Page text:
CP15 Notice: The CP15 Notice is an IRS Penalty Charge that requires a timely response. In a very common scenario, a U.S. Person may have recently received an IRS CP15 Notice for Form 3520 unreported foreign gifts.
While the CP15 Notice may be issued for may different reasons, the failure or untimely reporting of a large gift from a foreign person is one of the most common reasons for receiving this IRS letter.
Generally, when a person files the Form 3520 Late, but does not submit a proper reasonable cause statement — they can get hit with the CP 15 Notice.
Unlike other types of penalties, the CP 15 Notice has very specific timelines for a response appeal or “protest” to be filed.
CP15 Notice & the IRS
The IRS CP 15 Notice is one of several types of penalty letters the Internal Revenue Service may issue.
Not all IRS penalties are created equal. Some penalties are not so bad, while others can be devastating (such as the willful FBAR Penalty).
Unfortunately, the CP15 notice of penalty charge is bad news.
Sample Language from a CP15 Notice
“We charged you a penalty under IRC Section 6039F for failure to file the information report required of a U.S. person who receives a foreign gift exceeding $10,000 plus the amount derived from multiplying $10,000 by the cost-of-living adjustment for the taxable year.
The penalty is 5 percent of the amount of the foreign gift for each month the failure continues, not to exceed 25%
If you do not wish to appeal this penalty, there is nothing you need to do at this time.
You may later dispute the penalty by paying the penalty and then filing a claim.
If you wish to appeal this penalty, send the IRS at the address shown on page 1 of this notice a written request to appeal within 30 days from the date of this notice. Your request should include any explanation and documents that will support your position. Your explanation should reflect all facts that you contend are reasonable cause for not asserting this penalty.”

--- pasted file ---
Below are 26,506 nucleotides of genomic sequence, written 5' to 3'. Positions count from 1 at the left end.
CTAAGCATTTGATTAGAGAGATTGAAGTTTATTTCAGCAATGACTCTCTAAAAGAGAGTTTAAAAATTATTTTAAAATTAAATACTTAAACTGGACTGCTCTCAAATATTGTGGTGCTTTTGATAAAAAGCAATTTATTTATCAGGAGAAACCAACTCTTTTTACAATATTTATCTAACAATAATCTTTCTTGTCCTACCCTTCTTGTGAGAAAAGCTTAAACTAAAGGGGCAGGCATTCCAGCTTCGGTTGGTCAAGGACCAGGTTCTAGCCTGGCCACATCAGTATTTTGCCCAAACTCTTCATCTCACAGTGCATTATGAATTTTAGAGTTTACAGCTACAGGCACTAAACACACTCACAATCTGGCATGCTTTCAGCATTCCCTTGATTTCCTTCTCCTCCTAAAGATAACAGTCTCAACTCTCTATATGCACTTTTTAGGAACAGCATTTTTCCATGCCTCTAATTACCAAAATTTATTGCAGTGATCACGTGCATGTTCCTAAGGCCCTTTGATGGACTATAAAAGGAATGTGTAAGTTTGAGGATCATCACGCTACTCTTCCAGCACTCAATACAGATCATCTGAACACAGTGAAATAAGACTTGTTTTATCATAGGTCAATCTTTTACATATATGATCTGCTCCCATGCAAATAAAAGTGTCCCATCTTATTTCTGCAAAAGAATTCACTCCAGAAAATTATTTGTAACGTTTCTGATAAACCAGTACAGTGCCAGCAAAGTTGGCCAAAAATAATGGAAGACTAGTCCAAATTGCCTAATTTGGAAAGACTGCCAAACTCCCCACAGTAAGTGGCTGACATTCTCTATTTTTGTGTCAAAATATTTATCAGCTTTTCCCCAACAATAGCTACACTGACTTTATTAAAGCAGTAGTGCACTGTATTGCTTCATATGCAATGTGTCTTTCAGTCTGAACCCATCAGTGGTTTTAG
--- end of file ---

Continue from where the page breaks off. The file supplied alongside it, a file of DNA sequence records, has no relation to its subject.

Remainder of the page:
For tax forms, instructions and information visit www.irs.gov. Access to this site will not provide you with any taxpayer account information.
*Pursuant to the IRS Cost of Living Standard, the $10,000 was increased to $100,000.
What does IRC 6039F Provide?
(a) In general
If the value of the aggregate foreign gifts received by a United States person (other than an organization described in section 501(c) and exempt from tax under section 501(a)) during any taxable year exceeds $10,000, such United States person shall furnish (at such time and in such manner as the Secretary shall prescribe) such information as the Secretary may prescribe regarding each foreign gift received during such year.
(b) Foreign gift
For purposes of this section, the term “foreign gift” means any amount received from a person other than a United States person which the recipient treats as a gift or bequest. Such term shall not include any qualified transfer (within the meaning of section 2503(e)(2)) or any distribution properly disclosed in a return under section 6048(c).
(c) Penalty for failure to file information
(1) In general
If a United States person fails to furnish the information required by subsection
(a) with respect to any foreign gift within the time prescribed therefor (including extensions) —
(A) the tax consequences of the receipt of such gift shall be determined by the Secretary, and